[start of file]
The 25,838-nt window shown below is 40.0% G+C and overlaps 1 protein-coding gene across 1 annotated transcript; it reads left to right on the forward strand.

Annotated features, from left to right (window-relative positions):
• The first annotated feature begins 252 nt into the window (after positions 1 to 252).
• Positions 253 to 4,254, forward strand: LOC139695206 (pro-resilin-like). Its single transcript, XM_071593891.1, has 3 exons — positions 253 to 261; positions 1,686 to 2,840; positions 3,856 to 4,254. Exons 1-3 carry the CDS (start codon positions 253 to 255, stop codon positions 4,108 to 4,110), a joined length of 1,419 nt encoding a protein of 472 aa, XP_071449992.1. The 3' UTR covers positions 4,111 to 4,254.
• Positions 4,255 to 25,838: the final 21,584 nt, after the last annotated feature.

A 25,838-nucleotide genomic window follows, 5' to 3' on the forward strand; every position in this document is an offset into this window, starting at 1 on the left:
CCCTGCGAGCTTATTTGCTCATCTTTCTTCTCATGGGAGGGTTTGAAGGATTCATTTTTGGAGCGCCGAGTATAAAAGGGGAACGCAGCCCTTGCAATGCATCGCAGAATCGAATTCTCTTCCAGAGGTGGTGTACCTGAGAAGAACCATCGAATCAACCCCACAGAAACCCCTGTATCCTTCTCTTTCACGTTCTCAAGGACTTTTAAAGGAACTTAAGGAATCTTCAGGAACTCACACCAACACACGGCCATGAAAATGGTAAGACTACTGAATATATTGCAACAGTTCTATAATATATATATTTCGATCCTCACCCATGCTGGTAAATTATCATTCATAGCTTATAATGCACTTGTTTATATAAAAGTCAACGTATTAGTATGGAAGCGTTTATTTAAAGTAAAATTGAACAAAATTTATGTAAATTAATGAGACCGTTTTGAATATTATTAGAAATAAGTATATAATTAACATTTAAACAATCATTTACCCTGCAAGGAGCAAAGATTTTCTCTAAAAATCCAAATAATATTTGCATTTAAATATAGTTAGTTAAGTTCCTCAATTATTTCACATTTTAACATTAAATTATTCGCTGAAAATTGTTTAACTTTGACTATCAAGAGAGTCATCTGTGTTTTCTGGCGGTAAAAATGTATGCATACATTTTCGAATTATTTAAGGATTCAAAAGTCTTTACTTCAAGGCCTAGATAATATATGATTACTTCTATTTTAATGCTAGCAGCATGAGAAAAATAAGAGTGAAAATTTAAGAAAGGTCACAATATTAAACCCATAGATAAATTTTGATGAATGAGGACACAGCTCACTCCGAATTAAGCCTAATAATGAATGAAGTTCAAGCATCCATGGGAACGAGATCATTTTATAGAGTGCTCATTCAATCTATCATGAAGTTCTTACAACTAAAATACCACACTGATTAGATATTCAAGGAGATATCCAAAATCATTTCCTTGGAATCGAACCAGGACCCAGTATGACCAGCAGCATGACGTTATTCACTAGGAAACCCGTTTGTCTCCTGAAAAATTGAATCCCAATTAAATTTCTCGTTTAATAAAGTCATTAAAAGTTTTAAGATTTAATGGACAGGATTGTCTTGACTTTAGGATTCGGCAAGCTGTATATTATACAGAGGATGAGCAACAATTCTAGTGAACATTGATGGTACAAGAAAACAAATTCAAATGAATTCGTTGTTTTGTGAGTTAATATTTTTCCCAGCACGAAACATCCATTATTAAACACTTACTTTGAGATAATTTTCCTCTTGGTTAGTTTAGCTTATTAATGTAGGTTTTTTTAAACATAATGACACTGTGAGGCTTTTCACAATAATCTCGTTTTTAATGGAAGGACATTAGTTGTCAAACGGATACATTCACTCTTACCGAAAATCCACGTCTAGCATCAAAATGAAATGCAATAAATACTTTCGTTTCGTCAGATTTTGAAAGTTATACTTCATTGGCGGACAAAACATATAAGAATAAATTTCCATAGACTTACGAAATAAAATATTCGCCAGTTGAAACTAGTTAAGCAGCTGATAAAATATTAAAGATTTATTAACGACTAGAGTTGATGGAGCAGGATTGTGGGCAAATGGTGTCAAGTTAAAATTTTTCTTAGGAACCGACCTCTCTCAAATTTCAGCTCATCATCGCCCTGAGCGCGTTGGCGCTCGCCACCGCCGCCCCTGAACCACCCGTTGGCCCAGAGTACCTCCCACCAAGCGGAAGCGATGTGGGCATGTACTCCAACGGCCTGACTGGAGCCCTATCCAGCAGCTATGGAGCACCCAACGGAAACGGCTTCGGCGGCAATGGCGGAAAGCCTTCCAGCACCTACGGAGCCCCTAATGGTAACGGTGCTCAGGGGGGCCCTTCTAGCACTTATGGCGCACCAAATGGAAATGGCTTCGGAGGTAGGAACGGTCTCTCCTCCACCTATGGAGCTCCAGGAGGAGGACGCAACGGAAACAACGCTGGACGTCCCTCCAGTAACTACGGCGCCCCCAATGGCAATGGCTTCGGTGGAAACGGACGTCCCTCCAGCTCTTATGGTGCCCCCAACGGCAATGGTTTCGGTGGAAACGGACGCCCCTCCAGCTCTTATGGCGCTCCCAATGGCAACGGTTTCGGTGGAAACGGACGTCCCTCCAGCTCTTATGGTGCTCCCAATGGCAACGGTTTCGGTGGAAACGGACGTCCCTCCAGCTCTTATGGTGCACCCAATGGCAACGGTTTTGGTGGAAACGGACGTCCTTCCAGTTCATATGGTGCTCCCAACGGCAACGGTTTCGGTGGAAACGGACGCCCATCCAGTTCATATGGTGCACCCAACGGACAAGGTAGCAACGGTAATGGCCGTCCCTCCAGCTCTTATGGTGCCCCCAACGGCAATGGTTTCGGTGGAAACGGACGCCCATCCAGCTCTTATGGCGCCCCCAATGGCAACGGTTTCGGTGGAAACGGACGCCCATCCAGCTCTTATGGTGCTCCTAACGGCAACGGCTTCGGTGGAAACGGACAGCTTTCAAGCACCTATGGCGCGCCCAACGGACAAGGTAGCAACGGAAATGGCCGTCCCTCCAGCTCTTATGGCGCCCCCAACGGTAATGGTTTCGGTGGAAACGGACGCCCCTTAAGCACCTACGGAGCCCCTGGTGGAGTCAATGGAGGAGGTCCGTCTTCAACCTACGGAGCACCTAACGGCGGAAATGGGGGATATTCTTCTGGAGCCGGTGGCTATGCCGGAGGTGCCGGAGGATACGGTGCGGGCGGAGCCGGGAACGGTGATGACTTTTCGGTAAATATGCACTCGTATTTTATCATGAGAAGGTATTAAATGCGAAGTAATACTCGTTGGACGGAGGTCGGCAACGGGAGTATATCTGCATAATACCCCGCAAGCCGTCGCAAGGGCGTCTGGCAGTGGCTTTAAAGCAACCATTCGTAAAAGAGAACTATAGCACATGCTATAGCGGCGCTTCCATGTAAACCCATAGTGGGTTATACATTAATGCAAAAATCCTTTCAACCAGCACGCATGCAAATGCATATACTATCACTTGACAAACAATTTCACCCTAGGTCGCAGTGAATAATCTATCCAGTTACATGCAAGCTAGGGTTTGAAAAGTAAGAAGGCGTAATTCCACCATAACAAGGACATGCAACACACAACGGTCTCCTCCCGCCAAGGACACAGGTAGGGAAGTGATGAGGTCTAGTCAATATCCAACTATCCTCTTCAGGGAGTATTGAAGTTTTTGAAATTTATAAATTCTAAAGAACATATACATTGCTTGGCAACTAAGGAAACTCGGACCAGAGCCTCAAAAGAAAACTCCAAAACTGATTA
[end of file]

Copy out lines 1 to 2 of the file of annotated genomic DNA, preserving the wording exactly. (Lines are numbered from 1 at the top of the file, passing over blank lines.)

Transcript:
The 25,838-nt window shown below is 40.0% G+C and overlaps 1 protein-coding gene across 1 annotated transcript; it reads left to right on the forward strand.

Annotated features, from left to right (window-relative positions):